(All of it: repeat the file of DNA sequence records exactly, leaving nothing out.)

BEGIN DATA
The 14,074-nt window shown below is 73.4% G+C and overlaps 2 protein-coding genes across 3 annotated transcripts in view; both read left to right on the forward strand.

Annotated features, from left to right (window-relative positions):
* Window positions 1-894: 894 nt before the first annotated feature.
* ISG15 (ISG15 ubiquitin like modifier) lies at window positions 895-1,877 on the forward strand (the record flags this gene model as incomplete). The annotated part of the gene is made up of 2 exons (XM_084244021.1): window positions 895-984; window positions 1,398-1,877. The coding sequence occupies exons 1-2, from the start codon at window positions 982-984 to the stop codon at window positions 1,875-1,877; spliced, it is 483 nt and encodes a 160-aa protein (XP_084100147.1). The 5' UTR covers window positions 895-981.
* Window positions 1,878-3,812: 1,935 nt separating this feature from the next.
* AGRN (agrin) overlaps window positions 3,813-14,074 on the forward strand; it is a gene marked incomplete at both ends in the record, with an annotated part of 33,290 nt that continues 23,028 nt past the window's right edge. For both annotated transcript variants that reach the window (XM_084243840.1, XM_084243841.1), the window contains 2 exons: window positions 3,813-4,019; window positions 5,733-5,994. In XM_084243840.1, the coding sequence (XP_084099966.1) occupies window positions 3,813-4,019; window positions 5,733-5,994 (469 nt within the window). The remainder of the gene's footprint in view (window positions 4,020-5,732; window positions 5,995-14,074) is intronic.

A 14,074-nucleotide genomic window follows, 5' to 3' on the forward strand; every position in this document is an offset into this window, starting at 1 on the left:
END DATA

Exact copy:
The 14,074-nt window shown below is 73.4% G+C and overlaps 2 protein-coding genes across 3 annotated transcripts in view; both read left to right on the forward strand.

Annotated features, from left to right (window-relative positions):
* Window positions 1-894: 894 nt before the first annotated feature.
* ISG15 (ISG15 ubiquitin like modifier) lies at window positions 895-1,877 on the forward strand (the record flags this gene model as incomplete). The annotated part of the gene is made up of 2 exons (XM_084244021.1): window positions 895-984; window positions 1,398-1,877. The coding sequence occupies exons 1-2, from the start codon at window positions 982-984 to the stop codon at window positions 1,875-1,877; spliced, it is 483 nt and encodes a 160-aa protein (XP_084100147.1). The 5' UTR covers window positions 895-981.
* Window positions 1,878-3,812: 1,935 nt separating this feature from the next.
* AGRN (agrin) overlaps window positions 3,813-14,074 on the forward strand; it is a gene marked incomplete at both ends in the record, with an annotated part of 33,290 nt that continues 23,028 nt past the window's right edge. For both annotated transcript variants that reach the window (XM_084243840.1, XM_084243841.1), the window contains 2 exons: window positions 3,813-4,019; window positions 5,733-5,994. In XM_084243840.1, the coding sequence (XP_084099966.1) occupies window positions 3,813-4,019; window positions 5,733-5,994 (469 nt within the window). The remainder of the gene's footprint in view (window positions 4,020-5,732; window positions 5,995-14,074) is intronic.

A 14,074-nucleotide genomic window follows, 5' to 3' on the forward strand; every position in this document is an offset into this window, starting at 1 on the left: